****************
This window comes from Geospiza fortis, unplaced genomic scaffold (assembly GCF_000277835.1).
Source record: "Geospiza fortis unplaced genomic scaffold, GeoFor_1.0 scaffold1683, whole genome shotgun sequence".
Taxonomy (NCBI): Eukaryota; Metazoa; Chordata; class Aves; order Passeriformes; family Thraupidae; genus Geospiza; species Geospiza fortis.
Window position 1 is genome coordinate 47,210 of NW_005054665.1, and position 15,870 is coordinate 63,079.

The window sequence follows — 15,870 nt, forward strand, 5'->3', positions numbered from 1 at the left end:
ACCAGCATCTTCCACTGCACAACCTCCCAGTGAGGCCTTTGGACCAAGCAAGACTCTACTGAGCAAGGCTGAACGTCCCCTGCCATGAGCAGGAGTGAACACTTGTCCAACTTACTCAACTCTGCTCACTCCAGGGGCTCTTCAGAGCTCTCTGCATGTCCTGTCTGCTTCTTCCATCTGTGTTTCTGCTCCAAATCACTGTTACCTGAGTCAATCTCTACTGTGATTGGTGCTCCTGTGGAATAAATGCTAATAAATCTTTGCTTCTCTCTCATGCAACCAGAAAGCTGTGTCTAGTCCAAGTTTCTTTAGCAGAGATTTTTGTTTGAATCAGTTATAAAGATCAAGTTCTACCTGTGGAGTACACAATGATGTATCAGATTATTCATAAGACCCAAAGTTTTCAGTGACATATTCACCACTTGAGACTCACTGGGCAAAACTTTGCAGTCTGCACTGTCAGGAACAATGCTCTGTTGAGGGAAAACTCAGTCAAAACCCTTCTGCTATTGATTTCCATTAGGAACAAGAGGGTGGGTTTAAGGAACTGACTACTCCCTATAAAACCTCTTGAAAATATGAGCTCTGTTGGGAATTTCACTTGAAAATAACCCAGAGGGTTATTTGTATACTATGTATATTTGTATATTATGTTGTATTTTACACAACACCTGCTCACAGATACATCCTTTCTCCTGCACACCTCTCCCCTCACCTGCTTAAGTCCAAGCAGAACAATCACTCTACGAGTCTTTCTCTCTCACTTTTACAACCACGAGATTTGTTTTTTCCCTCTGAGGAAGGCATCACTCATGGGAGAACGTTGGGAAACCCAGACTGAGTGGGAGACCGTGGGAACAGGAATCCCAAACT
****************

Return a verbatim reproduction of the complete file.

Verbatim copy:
This window comes from Geospiza fortis, unplaced genomic scaffold (assembly GCF_000277835.1).
Source record: "Geospiza fortis unplaced genomic scaffold, GeoFor_1.0 scaffold1683, whole genome shotgun sequence".
Taxonomy (NCBI): Eukaryota; Metazoa; Chordata; class Aves; order Passeriformes; family Thraupidae; genus Geospiza; species Geospiza fortis.
Window position 1 is genome coordinate 47,210 of NW_005054665.1, and position 15,870 is coordinate 63,079.

The window sequence follows — 15,870 nt, forward strand, 5'->3', positions numbered from 1 at the left end:
ACCAGCATCTTCCACTGCACAACCTCCCAGTGAGGCCTTTGGACCAAGCAAGACTCTACTGAGCAAGGCTGAACGTCCCCTGCCATGAGCAGGAGTGAACACTTGTCCAACTTACTCAACTCTGCTCACTCCAGGGGCTCTTCAGAGCTCTCTGCATGTCCTGTCTGCTTCTTCCATCTGTGTTTCTGCTCCAAATCACTGTTACCTGAGTCAATCTCTACTGTGATTGGTGCTCCTGTGGAATAAATGCTAATAAATCTTTGCTTCTCTCTCATGCAACCAGAAAGCTGTGTCTAGTCCAAGTTTCTTTAGCAGAGATTTTTGTTTGAATCAGTTATAAAGATCAAGTTCTACCTGTGGAGTACACAATGATGTATCAGATTATTCATAAGACCCAAAGTTTTCAGTGACATATTCACCACTTGAGACTCACTGGGCAAAACTTTGCAGTCTGCACTGTCAGGAACAATGCTCTGTTGAGGGAAAACTCAGTCAAAACCCTTCTGCTATTGATTTCCATTAGGAACAAGAGGGTGGGTTTAAGGAACTGACTACTCCCTATAAAACCTCTTGAAAATATGAGCTCTGTTGGGAATTTCACTTGAAAATAACCCAGAGGGTTATTTGTATACTATGTATATTTGTATATTATGTTGTATTTTACACAACACCTGCTCACAGATACATCCTTTCTCCTGCACACCTCTCCCCTCACCTGCTTAAGTCCAAGCAGAACAATCACTCTACGAGTCTTTCTCTCTCACTTTTACAACCACGAGATTTGTTTTTTCCCTCTGAGGAAGGCATCACTCATGGGAGAACGTTGGGAAACCCAGACTGAGTGGGAGACCGTGGGAACAGGAATCCCAAACT